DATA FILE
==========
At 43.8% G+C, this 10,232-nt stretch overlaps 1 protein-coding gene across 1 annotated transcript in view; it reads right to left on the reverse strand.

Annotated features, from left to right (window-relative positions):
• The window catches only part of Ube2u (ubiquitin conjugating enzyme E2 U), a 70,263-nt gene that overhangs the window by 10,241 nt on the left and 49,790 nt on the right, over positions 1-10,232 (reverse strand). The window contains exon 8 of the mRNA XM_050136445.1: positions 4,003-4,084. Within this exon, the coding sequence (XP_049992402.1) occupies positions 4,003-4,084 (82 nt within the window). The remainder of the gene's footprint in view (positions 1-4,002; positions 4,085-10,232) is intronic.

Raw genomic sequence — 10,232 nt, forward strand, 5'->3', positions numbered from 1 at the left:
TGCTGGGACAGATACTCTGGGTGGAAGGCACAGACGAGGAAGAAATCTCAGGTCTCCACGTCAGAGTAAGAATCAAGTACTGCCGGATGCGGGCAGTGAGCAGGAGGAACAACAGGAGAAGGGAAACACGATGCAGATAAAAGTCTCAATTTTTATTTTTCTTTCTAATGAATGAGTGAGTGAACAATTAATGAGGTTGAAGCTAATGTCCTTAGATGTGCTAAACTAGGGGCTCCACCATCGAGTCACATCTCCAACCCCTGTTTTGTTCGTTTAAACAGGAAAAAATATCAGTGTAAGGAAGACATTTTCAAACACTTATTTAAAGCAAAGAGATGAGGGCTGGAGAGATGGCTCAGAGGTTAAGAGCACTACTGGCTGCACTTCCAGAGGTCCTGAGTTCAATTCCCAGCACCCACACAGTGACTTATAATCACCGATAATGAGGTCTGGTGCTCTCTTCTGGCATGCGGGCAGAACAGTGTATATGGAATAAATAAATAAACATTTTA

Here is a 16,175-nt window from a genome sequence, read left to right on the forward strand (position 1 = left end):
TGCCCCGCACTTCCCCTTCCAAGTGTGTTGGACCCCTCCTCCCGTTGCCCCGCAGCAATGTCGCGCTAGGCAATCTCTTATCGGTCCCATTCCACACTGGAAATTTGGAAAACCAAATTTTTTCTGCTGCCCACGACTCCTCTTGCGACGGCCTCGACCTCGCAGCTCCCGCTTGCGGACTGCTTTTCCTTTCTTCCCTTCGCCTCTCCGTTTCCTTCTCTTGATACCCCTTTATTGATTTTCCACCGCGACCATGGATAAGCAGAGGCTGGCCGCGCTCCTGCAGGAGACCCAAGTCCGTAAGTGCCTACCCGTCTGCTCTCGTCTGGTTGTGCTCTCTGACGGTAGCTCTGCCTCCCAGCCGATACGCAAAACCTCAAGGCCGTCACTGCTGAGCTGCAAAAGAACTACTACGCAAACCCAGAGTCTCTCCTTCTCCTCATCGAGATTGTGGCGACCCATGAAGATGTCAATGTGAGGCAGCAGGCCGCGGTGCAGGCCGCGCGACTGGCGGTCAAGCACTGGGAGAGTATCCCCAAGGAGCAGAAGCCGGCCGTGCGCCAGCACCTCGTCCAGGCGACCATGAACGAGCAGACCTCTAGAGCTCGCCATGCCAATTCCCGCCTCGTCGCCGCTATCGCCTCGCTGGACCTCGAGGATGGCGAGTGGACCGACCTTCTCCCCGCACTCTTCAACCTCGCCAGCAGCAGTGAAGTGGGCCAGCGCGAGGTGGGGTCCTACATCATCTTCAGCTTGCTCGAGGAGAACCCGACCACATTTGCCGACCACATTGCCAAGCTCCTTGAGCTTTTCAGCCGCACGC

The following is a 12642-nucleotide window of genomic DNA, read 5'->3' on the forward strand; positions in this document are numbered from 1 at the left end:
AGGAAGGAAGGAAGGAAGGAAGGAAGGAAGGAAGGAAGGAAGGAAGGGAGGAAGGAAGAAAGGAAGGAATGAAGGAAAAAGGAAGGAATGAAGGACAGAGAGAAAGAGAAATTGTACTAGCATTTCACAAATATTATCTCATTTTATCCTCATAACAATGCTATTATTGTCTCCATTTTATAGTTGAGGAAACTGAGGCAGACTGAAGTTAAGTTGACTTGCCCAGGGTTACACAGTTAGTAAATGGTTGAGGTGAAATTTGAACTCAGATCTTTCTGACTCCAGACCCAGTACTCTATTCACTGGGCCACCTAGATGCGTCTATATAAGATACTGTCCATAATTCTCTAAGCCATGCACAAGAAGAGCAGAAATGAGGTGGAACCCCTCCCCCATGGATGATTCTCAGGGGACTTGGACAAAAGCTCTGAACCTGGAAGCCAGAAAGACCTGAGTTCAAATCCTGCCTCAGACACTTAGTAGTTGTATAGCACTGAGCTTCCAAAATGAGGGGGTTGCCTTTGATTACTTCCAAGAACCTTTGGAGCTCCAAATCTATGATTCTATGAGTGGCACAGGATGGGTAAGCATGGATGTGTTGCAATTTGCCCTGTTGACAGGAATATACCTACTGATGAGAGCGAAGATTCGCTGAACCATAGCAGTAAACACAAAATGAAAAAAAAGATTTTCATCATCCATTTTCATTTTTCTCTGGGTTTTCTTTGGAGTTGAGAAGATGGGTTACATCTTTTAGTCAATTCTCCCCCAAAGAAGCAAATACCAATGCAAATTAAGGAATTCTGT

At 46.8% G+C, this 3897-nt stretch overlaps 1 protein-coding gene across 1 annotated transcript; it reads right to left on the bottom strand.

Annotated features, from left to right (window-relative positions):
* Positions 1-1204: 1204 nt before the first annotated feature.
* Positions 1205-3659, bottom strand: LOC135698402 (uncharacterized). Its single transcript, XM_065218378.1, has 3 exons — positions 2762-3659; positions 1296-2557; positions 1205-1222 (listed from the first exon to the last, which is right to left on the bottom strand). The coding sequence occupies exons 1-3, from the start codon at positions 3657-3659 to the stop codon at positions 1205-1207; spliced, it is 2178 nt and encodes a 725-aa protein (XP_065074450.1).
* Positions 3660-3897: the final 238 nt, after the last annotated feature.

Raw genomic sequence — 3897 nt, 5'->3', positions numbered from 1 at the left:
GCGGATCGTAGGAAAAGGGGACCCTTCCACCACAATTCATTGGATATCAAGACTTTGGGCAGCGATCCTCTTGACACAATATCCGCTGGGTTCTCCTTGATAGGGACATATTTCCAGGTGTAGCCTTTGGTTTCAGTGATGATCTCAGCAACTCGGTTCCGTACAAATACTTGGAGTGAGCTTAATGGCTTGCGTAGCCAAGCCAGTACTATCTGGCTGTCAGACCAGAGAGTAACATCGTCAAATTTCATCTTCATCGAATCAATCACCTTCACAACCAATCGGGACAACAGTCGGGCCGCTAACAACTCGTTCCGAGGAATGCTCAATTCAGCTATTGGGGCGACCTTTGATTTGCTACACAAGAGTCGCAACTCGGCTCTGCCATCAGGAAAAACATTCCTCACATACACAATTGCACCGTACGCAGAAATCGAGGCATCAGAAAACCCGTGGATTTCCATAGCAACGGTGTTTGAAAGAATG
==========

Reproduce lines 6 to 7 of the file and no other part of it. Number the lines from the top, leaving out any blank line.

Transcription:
Here is a 16,175-nt window from a genome sequence, read left to right on the forward strand (position 1 = left end):
TGCCCCGCACTTCCCCTTCCAAGTGTGTTGGACCCCTCCTCCCGTTGCCCCGCAGCAATGTCGCGCTAGGCAATCTCTTATCGGTCCCATTCCACACTGGAAATTTGGAAAACCAAATTTTTTCTGCTGCCCACGACTCCTCTTGCGACGGCCTCGACCTCGCAGCTCCCGCTTGCGGACTGCTTTTCCTTTCTTCCCTTCGCCTCTCCGTTTCCTTCTCTTGATACCCCTTTATTGATTTTCCACCGCGACCATGGATAAGCAGAGGCTGGCCGCGCTCCTGCAGGAGACCCAAGTCCGTAAGTGCCTACCCGTCTGCTCTCGTCTGGTTGTGCTCTCTGACGGTAGCTCTGCCTCCCAGCCGATACGCAAAACCTCAAGGCCGTCACTGCTGAGCTGCAAAAGAACTACTACGCAAACCCAGAGTCTCTCCTTCTCCTCATCGAGATTGTGGCGACCCATGAAGATGTCAATGTGAGGCAGCAGGCCGCGGTGCAGGCCGCGCGACTGGCGGTCAAGCACTGGGAGAGTATCCCCAAGGAGCAGAAGCCGGCCGTGCGCCAGCACCTCGTCCAGGCGACCATGAACGAGCAGACCTCTAGAGCTCGCCATGCCAATTCCCGCCTCGTCGCCGCTATCGCCTCGCTGGACCTCGAGGATGGCGAGTGGACCGACCTTCTCCCCGCACTCTTCAACCTCGCCAGCAGCAGTGAAGTGGGCCAGCGCGAGGTGGGGTCCTACATCATCTTCAGCTTGCTCGAGGAGAACCCGACCACATTTGCCGACCACATTGCCAAGCTCCTTGAGCTTTTCAGCCGCACGC